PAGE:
“During the entire design process, we have all of the right answers all along the way,” Harman Luxury Audio manager of product development Kevin Voecks explained while standing in the John Eargle Theater, in the company’s Northridge, CA facility. Not even a visit to its sprawling Northridge, CA, facility provides the proper sense of massive scale of Harman International’s audio manufacturing operations. The company, which owns the JBL Synthesis, Revel, Lexicon, and Mark Levinson luxury audio brands, no longer manufacturers its loudspeakers and transducers in the building I visited this summer, yet the sprawling facility still houses most of the JBL Professional team, almost the entire Americas region consumer audio group, the research technology group, and factions of its corporate technology and advanced technology groups.
You don’t get a complete picture of Harman International’s power until you account for its other facilities around the world.
But sticking to the Northridge location, you will find all of the company’s consumer-facing lines, including the luxury home audio and automotive brands, which have been combined under Harman’s Lifestyle division for the first time. The reorganization provides access to the same marketing teams and other financial resources, as well offering better coordination between the company’s car manufacturer partnerships and and products intended for the home.
“Maybe best of all is the cross-promotional opportunities we have, being able to bring cars to home events and vice versa and gaining exposure for the brands,” explained Jim Garrett, director of marketing and product management, of his company’s recent reorganization.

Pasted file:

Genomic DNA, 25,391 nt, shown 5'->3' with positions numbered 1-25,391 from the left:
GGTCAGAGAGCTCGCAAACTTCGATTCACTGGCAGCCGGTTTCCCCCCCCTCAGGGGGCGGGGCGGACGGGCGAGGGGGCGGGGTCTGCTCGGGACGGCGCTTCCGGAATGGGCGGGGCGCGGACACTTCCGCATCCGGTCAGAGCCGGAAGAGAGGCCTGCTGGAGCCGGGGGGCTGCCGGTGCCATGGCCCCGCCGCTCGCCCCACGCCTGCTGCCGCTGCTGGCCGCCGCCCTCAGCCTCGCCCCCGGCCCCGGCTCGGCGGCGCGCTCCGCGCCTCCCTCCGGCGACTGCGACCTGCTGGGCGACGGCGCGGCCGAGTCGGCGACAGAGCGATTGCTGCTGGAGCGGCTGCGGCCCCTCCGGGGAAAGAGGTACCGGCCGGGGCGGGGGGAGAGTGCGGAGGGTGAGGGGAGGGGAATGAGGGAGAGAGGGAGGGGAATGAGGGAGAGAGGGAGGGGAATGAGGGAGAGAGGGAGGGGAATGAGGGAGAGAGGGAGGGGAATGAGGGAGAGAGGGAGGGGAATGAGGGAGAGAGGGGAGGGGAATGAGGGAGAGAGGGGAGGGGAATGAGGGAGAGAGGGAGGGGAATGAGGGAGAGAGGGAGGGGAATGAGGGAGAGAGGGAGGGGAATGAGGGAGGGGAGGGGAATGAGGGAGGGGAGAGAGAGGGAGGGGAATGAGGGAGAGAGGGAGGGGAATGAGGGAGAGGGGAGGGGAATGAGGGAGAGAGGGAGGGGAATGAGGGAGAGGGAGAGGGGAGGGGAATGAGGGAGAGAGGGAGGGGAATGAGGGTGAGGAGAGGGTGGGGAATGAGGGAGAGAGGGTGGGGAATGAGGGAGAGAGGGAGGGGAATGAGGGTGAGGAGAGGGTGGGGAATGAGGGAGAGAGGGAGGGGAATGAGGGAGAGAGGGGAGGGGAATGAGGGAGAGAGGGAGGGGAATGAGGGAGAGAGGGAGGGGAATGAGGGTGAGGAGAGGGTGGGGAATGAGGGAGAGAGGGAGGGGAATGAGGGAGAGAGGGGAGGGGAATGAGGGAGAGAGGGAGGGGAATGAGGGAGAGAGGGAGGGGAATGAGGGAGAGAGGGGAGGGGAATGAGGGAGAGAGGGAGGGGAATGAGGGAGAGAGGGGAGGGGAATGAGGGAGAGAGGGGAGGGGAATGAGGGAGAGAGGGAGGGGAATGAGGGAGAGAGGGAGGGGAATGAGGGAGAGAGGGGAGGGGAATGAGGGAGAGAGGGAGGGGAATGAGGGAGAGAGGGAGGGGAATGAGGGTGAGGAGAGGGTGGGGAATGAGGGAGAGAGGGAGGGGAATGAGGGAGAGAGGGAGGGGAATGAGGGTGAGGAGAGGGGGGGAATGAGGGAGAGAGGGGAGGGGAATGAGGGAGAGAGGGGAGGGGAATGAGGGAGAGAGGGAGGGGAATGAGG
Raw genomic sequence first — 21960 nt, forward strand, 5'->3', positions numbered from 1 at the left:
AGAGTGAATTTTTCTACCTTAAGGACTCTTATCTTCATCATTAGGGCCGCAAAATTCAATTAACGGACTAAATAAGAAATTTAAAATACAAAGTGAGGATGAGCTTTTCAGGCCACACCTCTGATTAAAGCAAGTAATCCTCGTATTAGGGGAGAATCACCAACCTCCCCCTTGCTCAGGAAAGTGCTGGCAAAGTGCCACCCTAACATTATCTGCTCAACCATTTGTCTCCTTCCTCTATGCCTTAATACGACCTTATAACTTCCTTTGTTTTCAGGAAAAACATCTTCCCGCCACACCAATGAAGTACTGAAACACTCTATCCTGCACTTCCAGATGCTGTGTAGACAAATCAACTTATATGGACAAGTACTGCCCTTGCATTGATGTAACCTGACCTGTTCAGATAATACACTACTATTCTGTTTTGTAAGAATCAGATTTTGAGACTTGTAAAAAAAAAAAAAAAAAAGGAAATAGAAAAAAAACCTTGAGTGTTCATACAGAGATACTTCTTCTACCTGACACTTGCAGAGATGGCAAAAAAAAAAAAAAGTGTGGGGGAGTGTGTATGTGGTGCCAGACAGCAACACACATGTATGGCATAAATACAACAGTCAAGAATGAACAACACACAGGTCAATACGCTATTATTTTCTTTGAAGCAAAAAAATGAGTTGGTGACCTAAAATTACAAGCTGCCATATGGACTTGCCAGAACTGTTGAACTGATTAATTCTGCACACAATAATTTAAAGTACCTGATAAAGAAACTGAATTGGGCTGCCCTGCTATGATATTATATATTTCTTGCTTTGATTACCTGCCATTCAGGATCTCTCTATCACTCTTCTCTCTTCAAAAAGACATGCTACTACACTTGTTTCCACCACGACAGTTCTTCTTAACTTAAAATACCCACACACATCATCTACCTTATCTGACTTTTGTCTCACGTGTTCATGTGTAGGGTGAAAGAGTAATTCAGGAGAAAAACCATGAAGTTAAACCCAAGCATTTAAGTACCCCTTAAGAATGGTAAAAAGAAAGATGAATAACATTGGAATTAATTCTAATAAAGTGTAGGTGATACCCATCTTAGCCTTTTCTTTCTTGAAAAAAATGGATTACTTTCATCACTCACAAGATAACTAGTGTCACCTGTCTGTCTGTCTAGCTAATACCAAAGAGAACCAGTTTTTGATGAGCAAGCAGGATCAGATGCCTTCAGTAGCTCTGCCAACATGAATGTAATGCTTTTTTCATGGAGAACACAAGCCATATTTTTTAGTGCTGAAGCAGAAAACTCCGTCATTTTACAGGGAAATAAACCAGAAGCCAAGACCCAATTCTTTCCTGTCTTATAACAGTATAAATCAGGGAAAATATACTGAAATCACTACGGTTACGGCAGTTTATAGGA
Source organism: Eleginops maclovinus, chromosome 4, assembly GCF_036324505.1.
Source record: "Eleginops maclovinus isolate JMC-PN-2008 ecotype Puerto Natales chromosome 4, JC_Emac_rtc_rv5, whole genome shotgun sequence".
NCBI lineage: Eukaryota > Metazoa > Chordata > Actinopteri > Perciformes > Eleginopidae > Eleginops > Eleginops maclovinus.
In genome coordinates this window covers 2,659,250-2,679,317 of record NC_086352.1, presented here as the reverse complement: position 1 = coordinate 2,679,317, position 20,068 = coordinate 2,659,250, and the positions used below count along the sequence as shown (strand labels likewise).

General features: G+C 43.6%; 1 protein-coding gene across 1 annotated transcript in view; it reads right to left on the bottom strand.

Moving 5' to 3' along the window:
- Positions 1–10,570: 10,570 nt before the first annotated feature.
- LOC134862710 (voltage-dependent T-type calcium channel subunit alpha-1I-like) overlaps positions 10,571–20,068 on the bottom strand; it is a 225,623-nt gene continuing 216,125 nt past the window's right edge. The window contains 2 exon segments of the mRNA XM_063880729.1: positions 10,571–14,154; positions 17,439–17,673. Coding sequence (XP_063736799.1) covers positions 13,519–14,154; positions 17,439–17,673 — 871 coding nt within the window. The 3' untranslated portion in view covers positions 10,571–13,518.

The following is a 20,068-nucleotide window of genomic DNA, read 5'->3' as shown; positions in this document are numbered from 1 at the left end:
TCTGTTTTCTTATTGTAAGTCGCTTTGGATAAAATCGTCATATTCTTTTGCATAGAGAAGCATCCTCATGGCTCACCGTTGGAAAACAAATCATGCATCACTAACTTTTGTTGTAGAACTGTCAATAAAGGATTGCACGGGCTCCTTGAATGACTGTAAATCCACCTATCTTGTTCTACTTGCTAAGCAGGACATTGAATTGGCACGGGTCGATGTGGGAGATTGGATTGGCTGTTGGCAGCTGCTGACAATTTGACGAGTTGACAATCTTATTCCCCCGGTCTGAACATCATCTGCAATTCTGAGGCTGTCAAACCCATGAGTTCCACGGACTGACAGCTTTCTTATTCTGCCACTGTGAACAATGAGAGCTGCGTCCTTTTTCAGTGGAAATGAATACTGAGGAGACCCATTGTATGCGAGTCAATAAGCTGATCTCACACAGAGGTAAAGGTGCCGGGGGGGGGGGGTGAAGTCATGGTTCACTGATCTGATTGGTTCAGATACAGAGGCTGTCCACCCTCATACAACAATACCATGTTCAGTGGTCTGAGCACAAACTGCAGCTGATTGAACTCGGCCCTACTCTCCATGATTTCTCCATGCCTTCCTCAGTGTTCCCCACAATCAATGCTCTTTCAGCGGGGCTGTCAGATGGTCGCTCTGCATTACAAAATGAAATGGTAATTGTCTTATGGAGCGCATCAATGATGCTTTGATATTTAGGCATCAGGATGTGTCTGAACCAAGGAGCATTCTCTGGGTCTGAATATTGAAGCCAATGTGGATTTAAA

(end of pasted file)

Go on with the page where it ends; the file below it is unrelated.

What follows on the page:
Jim Garrett, director of marketing and product management, shows off the new 2U-high Class D amp from JBL Synthesis. Jeff Poggi, who had served as global VP of sales and marketing for the branded car audio business, is now VP and general manager of the Luxury Audio business unit, and Garrett continues to lead the engineering and marketing teams within the luxury home audio brands.
The Northridge facility remains “the acoustics center of excellence,” according to Garrett. Everything associated with acoustics engineering is based there, whether pro or lifestyle-oriented. There’s currently a 12-person team of acoustic engineers on-site, as well as various mechanical, electrical hardware, and program engineers. Harman does its own transducer and systems engineering in Northridge, and all of its listening tests are run through a sophisticated double-blind Multichannel Listening Lab (MLL) there, along with the voicing tests for its speakers.
The evolution of Harman International has been in the works since 2009 when the Great Recession convinced the now-$5-billion company to get lean, fit, and focused. Now all of its divisions are profitable and, by all indications, doing quite well. According to Garrett and manager of product development Kevin Voecks, the company has benefitted greatly from contributions of the top audio researchers in the industry, including Sean Olive and the now-retired Dr. Floyd Toole.
“Our research speaks to the end performance of our products,” Garrett said. “When we think we have the best-sounding products, it’s because we have the scientific research and have done the double-blind listening tests with consumers to prove we have the best-sounding products.”